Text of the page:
I don’t know whether it started with death or not, but there’s every chance that it did. Somewhere this year I started thinking about the future, the past and just about everything else in between. This book outlined the science of beating death, and somewhere among the pages there’s a point he makes that has squatted in my brain ever since I first heard it; that if we can get around the problem of cell degradation (not such a ridiculous proposal after all, so the author suggests) then our thousand-year lifespans will turn up something extra intriguing. Just as we cannot fully recall what we were like as an infant, so will we at age 387 struggle to remember the person we were at 126. In that way we will become a series of people during our epic lifetimes, not just one.
Which brings me round to a reflection I had with a friend on Monday night. We were reminiscing about the Acid Jazz days – the phase that lasted the first half of the 90s. There we were, middle class, British and white and channeling the urban American black pimp for all we were worth. Being a lanky, long haired type I opted for brown suede safari jacket, 2 inch heeled hand crafted Romanian boots (which were impossible to dance in, but good for drug smuggling) and a viscose bowling/barbeque top that left me both drenched in sweat and severely restricted around the lung area. I looked, as you can guess, fantastic. Or, as one old schoolfriend who saw me dressed up one day en-route to see Primal Scream support Norman Jay at the Brixton Academy in Easter 1992, like a complete tosser.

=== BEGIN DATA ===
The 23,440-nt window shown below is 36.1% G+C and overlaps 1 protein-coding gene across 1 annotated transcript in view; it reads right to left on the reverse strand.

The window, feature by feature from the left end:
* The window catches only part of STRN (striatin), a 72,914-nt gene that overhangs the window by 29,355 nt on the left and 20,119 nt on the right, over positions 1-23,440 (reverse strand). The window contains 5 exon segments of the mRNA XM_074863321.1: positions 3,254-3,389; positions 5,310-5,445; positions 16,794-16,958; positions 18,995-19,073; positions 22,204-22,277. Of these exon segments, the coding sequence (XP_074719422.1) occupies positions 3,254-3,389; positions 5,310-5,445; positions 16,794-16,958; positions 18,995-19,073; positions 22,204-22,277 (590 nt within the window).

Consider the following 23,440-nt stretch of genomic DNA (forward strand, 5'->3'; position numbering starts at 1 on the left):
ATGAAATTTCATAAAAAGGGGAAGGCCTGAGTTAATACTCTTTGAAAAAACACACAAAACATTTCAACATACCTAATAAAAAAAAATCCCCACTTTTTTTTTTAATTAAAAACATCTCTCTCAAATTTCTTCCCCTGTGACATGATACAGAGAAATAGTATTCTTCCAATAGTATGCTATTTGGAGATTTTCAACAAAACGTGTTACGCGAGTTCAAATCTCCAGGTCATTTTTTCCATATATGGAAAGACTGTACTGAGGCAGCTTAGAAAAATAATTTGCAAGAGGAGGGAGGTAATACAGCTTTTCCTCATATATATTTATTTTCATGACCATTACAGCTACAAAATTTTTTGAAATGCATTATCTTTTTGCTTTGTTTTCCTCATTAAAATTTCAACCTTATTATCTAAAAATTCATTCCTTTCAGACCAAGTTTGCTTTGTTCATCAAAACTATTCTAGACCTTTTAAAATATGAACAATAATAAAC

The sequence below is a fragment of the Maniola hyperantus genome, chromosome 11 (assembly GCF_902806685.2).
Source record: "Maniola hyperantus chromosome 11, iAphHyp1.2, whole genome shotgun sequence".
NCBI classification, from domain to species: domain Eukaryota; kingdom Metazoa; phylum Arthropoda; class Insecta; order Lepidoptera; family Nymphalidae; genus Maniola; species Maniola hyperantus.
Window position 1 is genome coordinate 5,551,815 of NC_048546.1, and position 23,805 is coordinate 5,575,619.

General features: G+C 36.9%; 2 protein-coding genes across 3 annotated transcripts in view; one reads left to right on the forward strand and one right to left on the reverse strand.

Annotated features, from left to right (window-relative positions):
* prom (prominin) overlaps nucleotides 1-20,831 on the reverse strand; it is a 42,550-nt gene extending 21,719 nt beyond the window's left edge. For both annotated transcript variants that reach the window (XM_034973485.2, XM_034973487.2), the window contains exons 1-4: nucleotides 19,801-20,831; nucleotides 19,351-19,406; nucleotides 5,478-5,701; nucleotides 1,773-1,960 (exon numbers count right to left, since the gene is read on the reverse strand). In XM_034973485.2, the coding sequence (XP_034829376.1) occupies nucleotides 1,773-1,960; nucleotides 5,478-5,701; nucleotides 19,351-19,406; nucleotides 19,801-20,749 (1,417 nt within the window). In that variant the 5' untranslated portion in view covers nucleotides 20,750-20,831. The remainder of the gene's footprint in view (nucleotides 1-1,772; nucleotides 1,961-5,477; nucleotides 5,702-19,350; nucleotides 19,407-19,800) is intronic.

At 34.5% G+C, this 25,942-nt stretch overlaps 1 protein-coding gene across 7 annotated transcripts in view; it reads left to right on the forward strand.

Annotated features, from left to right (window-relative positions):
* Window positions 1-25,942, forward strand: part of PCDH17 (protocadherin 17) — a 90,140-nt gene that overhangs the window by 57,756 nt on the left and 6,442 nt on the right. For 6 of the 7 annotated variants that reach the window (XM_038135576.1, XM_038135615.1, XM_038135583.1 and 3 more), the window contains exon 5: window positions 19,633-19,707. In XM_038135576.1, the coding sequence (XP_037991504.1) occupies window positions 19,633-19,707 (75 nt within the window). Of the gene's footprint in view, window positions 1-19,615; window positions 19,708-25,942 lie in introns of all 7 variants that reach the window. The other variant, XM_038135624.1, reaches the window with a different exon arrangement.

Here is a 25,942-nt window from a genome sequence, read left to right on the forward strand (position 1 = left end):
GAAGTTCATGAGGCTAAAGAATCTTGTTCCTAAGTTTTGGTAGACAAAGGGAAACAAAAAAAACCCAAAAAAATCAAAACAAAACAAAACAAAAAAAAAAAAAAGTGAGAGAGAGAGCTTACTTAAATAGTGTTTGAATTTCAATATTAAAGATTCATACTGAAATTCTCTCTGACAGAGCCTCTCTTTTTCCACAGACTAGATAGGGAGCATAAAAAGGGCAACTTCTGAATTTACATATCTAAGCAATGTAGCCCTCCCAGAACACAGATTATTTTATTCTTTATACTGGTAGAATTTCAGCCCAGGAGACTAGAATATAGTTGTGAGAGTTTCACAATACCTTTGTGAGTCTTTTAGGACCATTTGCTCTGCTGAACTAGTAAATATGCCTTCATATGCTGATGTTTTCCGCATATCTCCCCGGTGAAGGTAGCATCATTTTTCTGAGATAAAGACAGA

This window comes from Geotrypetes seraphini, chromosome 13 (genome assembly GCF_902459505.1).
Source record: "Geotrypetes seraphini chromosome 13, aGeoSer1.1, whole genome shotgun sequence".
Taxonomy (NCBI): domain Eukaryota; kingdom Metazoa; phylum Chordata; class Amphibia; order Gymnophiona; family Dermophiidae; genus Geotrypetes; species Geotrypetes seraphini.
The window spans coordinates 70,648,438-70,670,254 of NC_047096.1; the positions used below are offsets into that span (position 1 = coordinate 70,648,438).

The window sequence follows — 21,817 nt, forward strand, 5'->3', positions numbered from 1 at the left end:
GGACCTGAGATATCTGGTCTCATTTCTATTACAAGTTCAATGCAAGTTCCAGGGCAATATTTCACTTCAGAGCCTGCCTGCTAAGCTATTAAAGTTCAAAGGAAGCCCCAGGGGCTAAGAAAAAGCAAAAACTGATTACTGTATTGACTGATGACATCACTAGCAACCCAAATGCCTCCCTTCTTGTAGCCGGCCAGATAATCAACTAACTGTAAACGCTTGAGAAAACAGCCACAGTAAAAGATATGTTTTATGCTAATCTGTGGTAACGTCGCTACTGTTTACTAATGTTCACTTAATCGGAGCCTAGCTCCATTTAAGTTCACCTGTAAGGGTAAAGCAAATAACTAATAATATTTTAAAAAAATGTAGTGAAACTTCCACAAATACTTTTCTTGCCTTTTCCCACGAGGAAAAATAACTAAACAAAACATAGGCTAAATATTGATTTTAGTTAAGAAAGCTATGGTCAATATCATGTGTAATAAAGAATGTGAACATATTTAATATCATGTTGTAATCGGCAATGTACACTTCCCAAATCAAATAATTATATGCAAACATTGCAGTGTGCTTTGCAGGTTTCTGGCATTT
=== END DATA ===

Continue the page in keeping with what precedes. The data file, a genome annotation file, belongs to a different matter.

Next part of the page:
The whole routine was based on the secret that we all shared; none of us were black, all of us wanted to be black, and if someone who was genuinely black turned up to one of our functions he would be greeted like a returning Spartan war hero, particularly if he had some new dance moves that we could copy and adopt like the rest of the second hand items we wore. Of course, if it turned out that the guy was unimpressed by our attempts to revere his cultural roots running numbers in Brooklyn during the mid 70s, then we’d just shrink a little like busted children.
So that was another me. I don’t recognize the person that was so captivated by the idea of being exclusive, and I’m not sure I remember quite why I thought I wanted to adopt an entirely new identity in the first place. It was only fifteen years ago, but it was seems now like a different me entirely.
If we met now, I wonder what I’d say. I’d probably just play it safe, compliment the boots and move on. It’s probably all that the other me could cope with.
- the death of busyness
- does charity need reinvention?
- social media, christianity and the whiff of hypocrisy (or why I get annoyed with christians on twitter and Facebook)
- Deciding Enough Is Enough
- the way the river flows